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"Conceal what I am" - Explore the theme of disguise and deception in "Twelfth Night".

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Introduction

Deren Huseyin Twelfth Night Coursework Assignment 5. "Conceal what I am" Explore the theme of disguise and deception in "Twelfth Night" William Shakespeare's 'Twelfth Night' is based around disguise in the form of deception. In 'Twelfth Night', disguise takes many different shapes from physical to mental disguise. One of the major themes of 'Twelfth Night' is also misperception and deception. Yet, paradoxically along the way there are many problems, deceptions and illusions, providing a comment on human behaviour and creating comedy. In 'Twelfth Night', Shakespeare explores and illustrates the theme of deception and disguise with precise detail. In 'Twelfth Night', it is evident that the fluctuation in attitude to the dual role and situation and tribulations imposed upon the character of Viola ends up in a better understanding of both sexes, and thus, allows Viola to have a better understanding for Orsino. "Stand you awhile aloof. Cesario, Thou know'st no less but all; I have unclasp'd To thee the book even of my secret soul." Here it is apparent that after very little time Viola has won the trust of Orsino through her disguise and he seems to have decided that he can divulge more in Viola than in anyone else. She decides to take on this identity because she has more liberty in society in her Cesario mask, which is obvious when Orsino readily accepts her. Orsino confides in Cesario the most intimate feelings of his 'secret soul' and grows accustomed to Cesario very quickly, whereas, in her female identity, it is clear that she would not enjoy such freedom. ...read more.

Middle

Olivia's elaborate, grief-stricken gestures towards her dead brother are examples of dramatised and overly exaggerated displays of emotion. Her grief may well be genuine but her extravagant vow to mourn him for 'seven years', sprinkling her chamber with tears and wearing a veil are quite simply empty gestures. On closer inspection one can also infer that Olivia is perhaps using her brothers death to conceal her aspirations for Cesario to remain close to her. "I bade you never speak again of him; But, would you undertake another suit, I had rather hear you than solicit that Than music from the spheres." It is made explicit to Cesario that she wants to be courted by him, which is comical to the audience as they know about Cesario's masquerade, and this is another example of the way Cesario deceives through disguise. Olivia has just lost her family, but her display of sorrow is very theatrical and self-deluding and seems to be full of barren gestures which say nothing about her true grief but merely disguise her true feelings and serve to self-deceive. Another character that is guilty of self-deception is Olivia's servant Malvolio. A scene, which prepares us for dramatic irony, is when Maria writes the letter to Malvolio, under the pretence that it is from Olivia. As the audience is aware of this deception it sets up the dramatic irony, because Malvolio himself is not aware of it when he finds and reads the letter. ...read more.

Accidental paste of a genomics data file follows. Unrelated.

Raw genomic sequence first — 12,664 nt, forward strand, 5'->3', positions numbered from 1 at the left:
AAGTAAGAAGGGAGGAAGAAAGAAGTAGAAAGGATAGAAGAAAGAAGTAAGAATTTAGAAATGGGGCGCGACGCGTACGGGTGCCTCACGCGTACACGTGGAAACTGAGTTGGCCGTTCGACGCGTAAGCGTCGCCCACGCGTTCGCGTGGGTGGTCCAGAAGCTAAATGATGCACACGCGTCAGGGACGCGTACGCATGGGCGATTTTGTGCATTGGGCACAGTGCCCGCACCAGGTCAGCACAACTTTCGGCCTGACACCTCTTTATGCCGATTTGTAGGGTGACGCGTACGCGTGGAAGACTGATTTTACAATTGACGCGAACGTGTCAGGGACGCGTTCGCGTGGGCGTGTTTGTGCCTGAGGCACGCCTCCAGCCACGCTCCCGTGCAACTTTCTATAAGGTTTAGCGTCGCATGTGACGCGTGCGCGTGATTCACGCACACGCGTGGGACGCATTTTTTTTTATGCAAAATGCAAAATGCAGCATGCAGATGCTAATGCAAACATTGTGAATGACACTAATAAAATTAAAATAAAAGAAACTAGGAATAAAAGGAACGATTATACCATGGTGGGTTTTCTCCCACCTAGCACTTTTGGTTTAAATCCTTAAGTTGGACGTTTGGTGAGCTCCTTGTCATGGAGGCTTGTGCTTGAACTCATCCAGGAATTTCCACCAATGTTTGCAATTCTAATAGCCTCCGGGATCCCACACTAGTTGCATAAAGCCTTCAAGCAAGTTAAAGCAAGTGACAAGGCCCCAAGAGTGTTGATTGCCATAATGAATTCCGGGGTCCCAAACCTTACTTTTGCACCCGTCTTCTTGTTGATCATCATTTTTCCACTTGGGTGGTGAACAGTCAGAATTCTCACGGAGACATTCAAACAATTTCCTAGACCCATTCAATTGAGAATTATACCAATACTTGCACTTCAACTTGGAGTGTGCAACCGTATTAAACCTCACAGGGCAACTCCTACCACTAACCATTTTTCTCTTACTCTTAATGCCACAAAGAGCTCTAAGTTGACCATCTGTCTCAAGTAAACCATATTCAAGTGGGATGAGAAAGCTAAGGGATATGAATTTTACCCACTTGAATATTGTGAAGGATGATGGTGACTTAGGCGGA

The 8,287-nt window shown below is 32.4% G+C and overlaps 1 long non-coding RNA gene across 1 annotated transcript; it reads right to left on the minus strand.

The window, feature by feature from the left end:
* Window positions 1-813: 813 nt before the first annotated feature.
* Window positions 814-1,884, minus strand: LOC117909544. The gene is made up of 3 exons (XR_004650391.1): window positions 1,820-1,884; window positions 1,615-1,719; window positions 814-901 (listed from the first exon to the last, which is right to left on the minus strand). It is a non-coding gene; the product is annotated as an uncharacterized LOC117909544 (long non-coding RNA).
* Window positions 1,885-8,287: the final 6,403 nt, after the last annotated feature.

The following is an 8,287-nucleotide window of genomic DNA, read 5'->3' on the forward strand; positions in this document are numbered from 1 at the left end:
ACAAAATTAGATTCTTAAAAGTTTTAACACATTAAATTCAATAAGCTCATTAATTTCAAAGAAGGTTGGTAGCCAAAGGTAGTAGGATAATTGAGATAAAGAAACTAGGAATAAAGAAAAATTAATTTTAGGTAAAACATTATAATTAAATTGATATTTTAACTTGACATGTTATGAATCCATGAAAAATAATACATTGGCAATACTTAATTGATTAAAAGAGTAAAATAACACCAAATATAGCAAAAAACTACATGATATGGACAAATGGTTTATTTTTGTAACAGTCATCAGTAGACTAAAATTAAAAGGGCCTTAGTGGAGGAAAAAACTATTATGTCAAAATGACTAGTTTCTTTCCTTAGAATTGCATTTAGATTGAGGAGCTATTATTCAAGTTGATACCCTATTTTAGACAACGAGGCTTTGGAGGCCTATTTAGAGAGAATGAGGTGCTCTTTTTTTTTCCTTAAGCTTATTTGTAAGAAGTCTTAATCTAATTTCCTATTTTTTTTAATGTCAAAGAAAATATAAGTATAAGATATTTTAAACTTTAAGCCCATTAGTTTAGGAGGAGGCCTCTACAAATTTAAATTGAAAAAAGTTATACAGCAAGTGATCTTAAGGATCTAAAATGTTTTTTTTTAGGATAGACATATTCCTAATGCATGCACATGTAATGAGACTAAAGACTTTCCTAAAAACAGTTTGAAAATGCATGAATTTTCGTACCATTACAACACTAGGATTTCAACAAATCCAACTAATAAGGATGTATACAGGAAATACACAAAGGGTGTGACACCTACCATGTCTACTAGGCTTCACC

Conclusion

I interpret this as Shakespeare alluding to the fact that all disguises can be exposed. This statement is reinforced when Feste says: 'Eyes show the days'. Feste is able to penetrate all the masks of the others, and he succeeds in concealing his own which makes him a master and professional of disguise. Feste is an 'allowed fool' a professional jester who has to be quick witted and clever to make jokes and puns. He is not expected to be idiotic or simple-minded. Viola, in her disguise as Cesario, is able to talk to her lover in a way that she could not do as a woman; she takes advantage of this situation and schools Orsino on the realities of love. "She never told her love,..... Feed on her damask cheek." Here Viola counters Orsino's narcissism with her own sad story of concealed love. Shakespeare accentuates Orsino's exaggerated, excessive idea of love, by showing alongside it the genuine love felt by Viola and therefore Orsino's speech is undermined, as what he said is ironic. So, although Viola is disguising her feelings for Orsino, she does not deceive him and unreservedly hints that she has suppressed feelings for him. Sebastian's relationship with Antonio is one of disguise because Antonio implicitly reveals his 'love' for Sebastian but deceives him and perhaps self-deceives as being just friendship, as one can conjecture that he is gay. "If you will not murder me for your love, let me be your servant". This suggests that Antonio has repressed homosexual feelings for Sebastian that he disguises by pretending to only be his close friend. ...read more.

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